This place was prosperous a long time ago, but the old highway had been abandoned. The state had built a new six-lane freeway down in the valley, and like a river that had changed its course it had left this little corner of Van Winkle County high and dry. Nobody came down this road anymore. The Porsche had probably been the only car out here all day. The only thing left was this old filling station with it’s rusty pumps and broken windows and two old men who continued running it because they had nowhere else to go. Well, they could go back to the Rancheria. The rest of the nation had moved back onto the Rancheria, farther up in the hills, where a shiny new casino had replaced the tacky hotel as their main source of income. They could go there where the nation would take care of them and they’d live a comfortable life on all the money they were stealing back from the white-man: but they were too damn stubborn for that. Instead they stayed out here, on this desolate old road across from that damned concrete Indian, because this was their land and they refused to give it up. He hated them more than anything, just like he hated himself. They were the past he couldn’t escape. They were his family, and he hated being one of them.
“Tell me again, dad,” Billy said to the man in the straw cowboy hat, leveling upon him the eyeless gaze he normally gave drunken motorists, his face hidden behind mirrored sunglasses.
“Rolled in here about two o’clock,” his uncle Earl, interjected, “pretty little thing. Nice car too. Said she was going to Vegas”
“Long way to Vegas,” Billy’s dad said again.
“Did she ask directions?” Billy inquired.
“Nope,” his father answered, “she asked how far it was to Vegas.”
“Told her,” Earl said, “Long way.”
“Then what happened?”
“Well,” his father continued, “she bought a soda and paid for her gas. She was filling her tank when the motorcycle pulled up.”
“Jap-bike,” said Uncle Earl, “one of those rice burning crotch-rockets.”
“He pulled out a great big pistol and shot her in the face. Then he just rode off. Must have been some sort of mob thing.”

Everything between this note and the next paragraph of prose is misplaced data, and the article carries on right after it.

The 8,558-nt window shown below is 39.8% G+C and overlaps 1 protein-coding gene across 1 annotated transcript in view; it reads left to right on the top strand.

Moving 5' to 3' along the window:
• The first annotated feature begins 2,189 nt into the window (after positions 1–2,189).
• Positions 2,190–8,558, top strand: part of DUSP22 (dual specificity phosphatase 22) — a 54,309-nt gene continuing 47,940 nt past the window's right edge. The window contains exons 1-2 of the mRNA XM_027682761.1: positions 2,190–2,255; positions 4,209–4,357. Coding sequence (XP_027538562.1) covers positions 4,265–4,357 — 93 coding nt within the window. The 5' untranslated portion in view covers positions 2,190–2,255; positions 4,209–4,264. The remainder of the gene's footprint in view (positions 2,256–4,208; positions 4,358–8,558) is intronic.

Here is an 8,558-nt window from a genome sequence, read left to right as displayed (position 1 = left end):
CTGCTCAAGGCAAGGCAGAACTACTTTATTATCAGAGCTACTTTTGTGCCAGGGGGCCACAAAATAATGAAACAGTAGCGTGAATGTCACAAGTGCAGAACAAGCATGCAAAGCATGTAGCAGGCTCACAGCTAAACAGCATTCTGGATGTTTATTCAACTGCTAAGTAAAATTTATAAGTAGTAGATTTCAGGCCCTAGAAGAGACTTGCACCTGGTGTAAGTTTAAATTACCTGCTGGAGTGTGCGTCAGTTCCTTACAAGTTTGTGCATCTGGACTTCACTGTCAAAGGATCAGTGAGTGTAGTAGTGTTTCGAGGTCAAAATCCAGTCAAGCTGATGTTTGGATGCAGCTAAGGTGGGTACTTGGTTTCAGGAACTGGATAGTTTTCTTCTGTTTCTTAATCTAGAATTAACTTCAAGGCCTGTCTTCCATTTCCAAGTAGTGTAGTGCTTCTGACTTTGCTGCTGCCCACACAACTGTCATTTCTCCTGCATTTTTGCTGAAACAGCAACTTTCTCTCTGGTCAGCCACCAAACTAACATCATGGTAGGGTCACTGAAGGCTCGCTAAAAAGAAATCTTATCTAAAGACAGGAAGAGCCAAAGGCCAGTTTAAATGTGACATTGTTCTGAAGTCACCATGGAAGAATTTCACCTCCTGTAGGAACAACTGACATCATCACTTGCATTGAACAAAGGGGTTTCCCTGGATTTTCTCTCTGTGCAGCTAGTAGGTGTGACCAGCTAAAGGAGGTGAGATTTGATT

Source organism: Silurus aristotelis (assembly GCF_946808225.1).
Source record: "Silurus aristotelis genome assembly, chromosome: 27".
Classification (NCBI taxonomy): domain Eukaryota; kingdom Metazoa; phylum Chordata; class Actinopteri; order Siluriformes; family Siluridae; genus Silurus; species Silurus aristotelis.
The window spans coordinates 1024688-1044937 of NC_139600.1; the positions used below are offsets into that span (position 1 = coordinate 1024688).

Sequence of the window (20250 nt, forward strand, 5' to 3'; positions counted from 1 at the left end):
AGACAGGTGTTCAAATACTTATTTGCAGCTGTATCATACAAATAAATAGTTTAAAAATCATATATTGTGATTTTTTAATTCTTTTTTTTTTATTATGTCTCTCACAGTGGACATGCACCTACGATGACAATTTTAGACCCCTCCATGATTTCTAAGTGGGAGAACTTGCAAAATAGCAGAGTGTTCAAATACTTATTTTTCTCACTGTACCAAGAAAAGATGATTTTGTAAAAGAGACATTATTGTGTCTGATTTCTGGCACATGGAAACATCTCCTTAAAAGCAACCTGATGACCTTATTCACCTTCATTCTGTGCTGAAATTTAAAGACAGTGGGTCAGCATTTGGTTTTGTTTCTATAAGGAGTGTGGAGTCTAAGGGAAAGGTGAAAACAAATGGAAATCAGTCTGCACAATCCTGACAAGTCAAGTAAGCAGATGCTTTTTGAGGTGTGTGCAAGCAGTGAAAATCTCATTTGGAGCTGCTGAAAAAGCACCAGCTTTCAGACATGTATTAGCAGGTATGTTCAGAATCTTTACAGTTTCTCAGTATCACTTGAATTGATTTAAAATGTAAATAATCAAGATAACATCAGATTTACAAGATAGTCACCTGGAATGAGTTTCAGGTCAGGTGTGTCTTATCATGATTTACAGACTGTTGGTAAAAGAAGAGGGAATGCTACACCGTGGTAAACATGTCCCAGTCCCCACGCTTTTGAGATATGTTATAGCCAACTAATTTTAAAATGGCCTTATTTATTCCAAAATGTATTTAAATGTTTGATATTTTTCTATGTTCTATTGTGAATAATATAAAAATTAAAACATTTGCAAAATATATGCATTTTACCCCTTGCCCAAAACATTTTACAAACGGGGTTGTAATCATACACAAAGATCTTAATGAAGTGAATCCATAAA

“Like The Sopranos,” Earl volunteered.
“Did he peel out?” Billy asked.
“Nope,” said Earl.
“Just drove away,” said Billy’s father. These two had been completing each other’s thoughts since before the Burmashave signs came down.
“Could you describe the motorcyclist?”
“Nope,” said his father.
“Didn’t see his face,” said his uncle, “he had one of those full face helmets with a black face screen.”
“Face screen,” Billie repeated.
“Full suit of riding leathers,” his dad went on.
“Black, like his helmet.”
“And the bike.”
“What kind of pistol?” Billy inquired.
“Maybe a .45.”
They were so annoying.
“Which way did he ride off after he left?” Billy continued.
“South,” said his father, “Probably in Bakersfield by now.”
“Or Vegas,” continued Uncle Earl.
“Nope,” Billy’s father corrected him. “ Too far. It’s a long way to Vegas.”
“Humph,” Billy grunted, and he walked away.
Bakersfield. Or Vegas. It was a long way to Vegas, and nobody came through here to get there. They’d either have to go over Heidelberg Pass or south through Wilfred Heights and out 15. Or through Death Valley, which in this heat made even less sense.
“Was she going to go south?” He asked absently.
“Nope,” said his dad, “Through the pass.”
“It’s open till October” his uncle said, as if the Sheriff wouldn’t know that.
The motor cyclist had gone south. He could have been heading for Vegas too. If the motorcyclist had crossed the state line into Nevada, which meant the F.B.I. would have to get involved. They’d come around, crawling all over the place, messing up his county, and they wouldn’t solve a damn thing. He’d like to leave it to them but he couldn’t. Feds were useless. They’d never see it. Billy had never met a fed who could find his rear-end with both hands and a flashlight. But it was right there in front of Billy, as plain as the nose on his face, and it was up to him to do something about it. It was his county, his responsibility. He checked the woman’s purse just to be sure. He found fifteen dollars and no credit cards.
“Stand up, dad,” he said, “You too Uncle Earl.”
And then he cuffed them.
They couldn’t believe it. He was family and he was arresting them—worse, condemning them. They’d get the needle for sure. And it was Billy sending them to their doom. They couldn’t understand how he could do it. They didn’t say a word. They just stared at him dumbly as he read them their rights.
He searched the station (he didn’t need a warrant, it had been in his family or years). He found the girl’s credit cards in the till, along with seven hundred thirty five dollars and his father’s old colt .45, which he knew without ballistics would turn out to be the gun that had killed her, just as he knew that nobody could survive in this God-awful heat in black leathers and a full faced helmet.
Mike Cramer lives in Broolyn, where he is an actor, professor, filmmaker, and writer. He is the author or A CONFEDERACY OF WHORES: MEDIA AND POLITICS IN GEORGE W. BUSH'S AMERICA and MEDIEVAL FANTASY AS PERFORMANCE. He grew up in California and spent his summers in a place very much like the fictional Van Winkle County.